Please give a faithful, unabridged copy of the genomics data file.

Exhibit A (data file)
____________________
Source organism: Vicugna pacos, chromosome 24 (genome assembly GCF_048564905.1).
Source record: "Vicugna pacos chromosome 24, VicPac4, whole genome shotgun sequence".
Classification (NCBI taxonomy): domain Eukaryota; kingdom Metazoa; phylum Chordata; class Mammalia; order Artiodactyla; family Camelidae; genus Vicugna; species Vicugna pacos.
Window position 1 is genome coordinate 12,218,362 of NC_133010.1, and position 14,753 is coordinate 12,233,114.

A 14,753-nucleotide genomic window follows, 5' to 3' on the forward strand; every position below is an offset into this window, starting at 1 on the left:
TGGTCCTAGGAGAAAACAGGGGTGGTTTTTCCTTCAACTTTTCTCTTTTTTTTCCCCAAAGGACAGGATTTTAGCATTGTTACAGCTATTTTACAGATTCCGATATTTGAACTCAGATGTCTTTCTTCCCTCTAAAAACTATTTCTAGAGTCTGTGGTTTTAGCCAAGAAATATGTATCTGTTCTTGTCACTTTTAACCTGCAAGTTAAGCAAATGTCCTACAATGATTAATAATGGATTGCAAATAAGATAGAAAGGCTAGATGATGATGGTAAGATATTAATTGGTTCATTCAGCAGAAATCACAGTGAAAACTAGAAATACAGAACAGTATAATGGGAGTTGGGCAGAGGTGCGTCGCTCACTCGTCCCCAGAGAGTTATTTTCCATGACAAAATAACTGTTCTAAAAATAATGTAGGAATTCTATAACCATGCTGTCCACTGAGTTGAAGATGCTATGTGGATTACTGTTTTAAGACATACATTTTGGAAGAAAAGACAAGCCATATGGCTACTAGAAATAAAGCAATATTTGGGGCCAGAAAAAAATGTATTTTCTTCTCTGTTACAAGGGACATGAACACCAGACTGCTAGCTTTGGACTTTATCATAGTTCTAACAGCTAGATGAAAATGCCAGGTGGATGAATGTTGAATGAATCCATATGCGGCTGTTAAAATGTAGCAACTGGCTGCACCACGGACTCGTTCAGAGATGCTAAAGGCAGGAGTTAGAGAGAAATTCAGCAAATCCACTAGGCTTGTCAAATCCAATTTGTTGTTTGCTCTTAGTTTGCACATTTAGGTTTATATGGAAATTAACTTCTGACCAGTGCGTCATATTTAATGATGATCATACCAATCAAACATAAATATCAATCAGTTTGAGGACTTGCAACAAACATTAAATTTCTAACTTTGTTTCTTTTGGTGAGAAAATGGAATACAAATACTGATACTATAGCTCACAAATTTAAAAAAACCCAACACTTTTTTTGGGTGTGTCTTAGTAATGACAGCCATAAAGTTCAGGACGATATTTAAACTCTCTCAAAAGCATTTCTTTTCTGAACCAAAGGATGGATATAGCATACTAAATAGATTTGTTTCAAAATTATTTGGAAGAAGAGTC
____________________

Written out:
Source organism: Vicugna pacos, chromosome 24 (genome assembly GCF_048564905.1).
Source record: "Vicugna pacos chromosome 24, VicPac4, whole genome shotgun sequence".
Classification (NCBI taxonomy): domain Eukaryota; kingdom Metazoa; phylum Chordata; class Mammalia; order Artiodactyla; family Camelidae; genus Vicugna; species Vicugna pacos.
Window position 1 is genome coordinate 12,218,362 of NC_133010.1, and position 14,753 is coordinate 12,233,114.

A 14,753-nucleotide genomic window follows, 5' to 3' on the forward strand; every position below is an offset into this window, starting at 1 on the left:
TGGTCCTAGGAGAAAACAGGGGTGGTTTTTCCTTCAACTTTTCTCTTTTTTTTCCCCAAAGGACAGGATTTTAGCATTGTTACAGCTATTTTACAGATTCCGATATTTGAACTCAGATGTCTTTCTTCCCTCTAAAAACTATTTCTAGAGTCTGTGGTTTTAGCCAAGAAATATGTATCTGTTCTTGTCACTTTTAACCTGCAAGTTAAGCAAATGTCCTACAATGATTAATAATGGATTGCAAATAAGATAGAAAGGCTAGATGATGATGGTAAGATATTAATTGGTTCATTCAGCAGAAATCACAGTGAAAACTAGAAATACAGAACAGTATAATGGGAGTTGGGCAGAGGTGCGTCGCTCACTCGTCCCCAGAGAGTTATTTTCCATGACAAAATAACTGTTCTAAAAATAATGTAGGAATTCTATAACCATGCTGTCCACTGAGTTGAAGATGCTATGTGGATTACTGTTTTAAGACATACATTTTGGAAGAAAAGACAAGCCATATGGCTACTAGAAATAAAGCAATATTTGGGGCCAGAAAAAAATGTATTTTCTTCTCTGTTACAAGGGACATGAACACCAGACTGCTAGCTTTGGACTTTATCATAGTTCTAACAGCTAGATGAAAATGCCAGGTGGATGAATGTTGAATGAATCCATATGCGGCTGTTAAAATGTAGCAACTGGCTGCACCACGGACTCGTTCAGAGATGCTAAAGGCAGGAGTTAGAGAGAAATTCAGCAAATCCACTAGGCTTGTCAAATCCAATTTGTTGTTTGCTCTTAGTTTGCACATTTAGGTTTATATGGAAATTAACTTCTGACCAGTGCGTCATATTTAATGATGATCATACCAATCAAACATAAATATCAATCAGTTTGAGGACTTGCAACAAACATTAAATTTCTAACTTTGTTTCTTTTGGTGAGAAAATGGAATACAAATACTGATACTATAGCTCACAAATTTAAAAAAACCCAACACTTTTTTTGGGTGTGTCTTAGTAATGACAGCCATAAAGTTCAGGACGATATTTAAACTCTCTCAAAAGCATTTCTTTTCTGAACCAAAGGATGGATATAGCATACTAAATAGATTTGTTTCAAAATTATTTGGAAGAAGAGTC